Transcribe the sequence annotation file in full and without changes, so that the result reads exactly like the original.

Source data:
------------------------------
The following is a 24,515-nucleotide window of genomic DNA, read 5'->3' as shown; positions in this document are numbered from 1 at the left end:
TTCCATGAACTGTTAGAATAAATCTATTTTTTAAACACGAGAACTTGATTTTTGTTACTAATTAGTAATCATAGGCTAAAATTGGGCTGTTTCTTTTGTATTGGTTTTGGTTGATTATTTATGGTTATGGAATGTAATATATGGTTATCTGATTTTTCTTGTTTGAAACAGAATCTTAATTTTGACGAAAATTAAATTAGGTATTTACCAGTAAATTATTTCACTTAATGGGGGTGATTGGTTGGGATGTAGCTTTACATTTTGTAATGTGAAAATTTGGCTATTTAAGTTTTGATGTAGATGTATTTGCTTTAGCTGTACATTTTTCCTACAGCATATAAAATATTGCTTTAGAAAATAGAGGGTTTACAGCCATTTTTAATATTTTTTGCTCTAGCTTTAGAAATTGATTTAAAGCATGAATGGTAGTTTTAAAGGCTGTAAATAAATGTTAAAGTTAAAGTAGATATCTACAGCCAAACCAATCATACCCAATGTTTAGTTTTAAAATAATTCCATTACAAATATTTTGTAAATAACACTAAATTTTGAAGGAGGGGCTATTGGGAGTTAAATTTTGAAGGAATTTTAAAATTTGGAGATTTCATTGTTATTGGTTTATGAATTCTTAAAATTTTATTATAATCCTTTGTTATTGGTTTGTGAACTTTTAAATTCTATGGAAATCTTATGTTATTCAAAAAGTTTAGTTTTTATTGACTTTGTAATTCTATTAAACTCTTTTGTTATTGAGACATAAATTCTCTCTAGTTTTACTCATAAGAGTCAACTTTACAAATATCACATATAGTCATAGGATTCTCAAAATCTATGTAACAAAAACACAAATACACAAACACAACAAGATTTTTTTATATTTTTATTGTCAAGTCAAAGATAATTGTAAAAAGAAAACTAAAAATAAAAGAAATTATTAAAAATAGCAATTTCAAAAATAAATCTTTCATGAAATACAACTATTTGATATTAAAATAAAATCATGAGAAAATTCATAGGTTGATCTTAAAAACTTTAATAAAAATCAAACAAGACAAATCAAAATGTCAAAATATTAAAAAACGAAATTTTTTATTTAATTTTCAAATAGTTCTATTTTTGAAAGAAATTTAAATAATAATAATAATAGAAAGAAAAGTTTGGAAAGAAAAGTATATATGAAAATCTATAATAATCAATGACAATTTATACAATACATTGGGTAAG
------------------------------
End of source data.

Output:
The following is a 24,515-nucleotide window of genomic DNA, read 5'->3' as shown; positions in this document are numbered from 1 at the left end:
TTCCATGAACTGTTAGAATAAATCTATTTTTTAAACACGAGAACTTGATTTTTGTTACTAATTAGTAATCATAGGCTAAAATTGGGCTGTTTCTTTTGTATTGGTTTTGGTTGATTATTTATGGTTATGGAATGTAATATATGGTTATCTGATTTTTCTTGTTTGAAACAGAATCTTAATTTTGACGAAAATTAAATTAGGTATTTACCAGTAAATTATTTCACTTAATGGGGGTGATTGGTTGGGATGTAGCTTTACATTTTGTAATGTGAAAATTTGGCTATTTAAGTTTTGATGTAGATGTATTTGCTTTAGCTGTACATTTTTCCTACAGCATATAAAATATTGCTTTAGAAAATAGAGGGTTTACAGCCATTTTTAATATTTTTTGCTCTAGCTTTAGAAATTGATTTAAAGCATGAATGGTAGTTTTAAAGGCTGTAAATAAATGTTAAAGTTAAAGTAGATATCTACAGCCAAACCAATCATACCCAATGTTTAGTTTTAAAATAATTCCATTACAAATATTTTGTAAATAACACTAAATTTTGAAGGAGGGGCTATTGGGAGTTAAATTTTGAAGGAATTTTAAAATTTGGAGATTTCATTGTTATTGGTTTATGAATTCTTAAAATTTTATTATAATCCTTTGTTATTGGTTTGTGAACTTTTAAATTCTATGGAAATCTTATGTTATTCAAAAAGTTTAGTTTTTATTGACTTTGTAATTCTATTAAACTCTTTTGTTATTGAGACATAAATTCTCTCTAGTTTTACTCATAAGAGTCAACTTTACAAATATCACATATAGTCATAGGATTCTCAAAATCTATGTAACAAAAACACAAATACACAAACACAACAAGATTTTTTTATATTTTTATTGTCAAGTCAAAGATAATTGTAAAAAGAAAACTAAAAATAAAAGAAATTATTAAAAATAGCAATTTCAAAAATAAATCTTTCATGAAATACAACTATTTGATATTAAAATAAAATCATGAGAAAATTCATAGGTTGATCTTAAAAACTTTAATAAAAATCAAACAAGACAAATCAAAATGTCAAAATATTAAAAAACGAAATTTTTTATTTAATTTTCAAATAGTTCTATTTTTGAAAGAAATTTAAATAATAATAATAATAGAAAGAAAAGTTTGGAAAGAAAAGTATATATGAAAATCTATAATAATCAATGACAATTTATACAATACATTGGGTAAG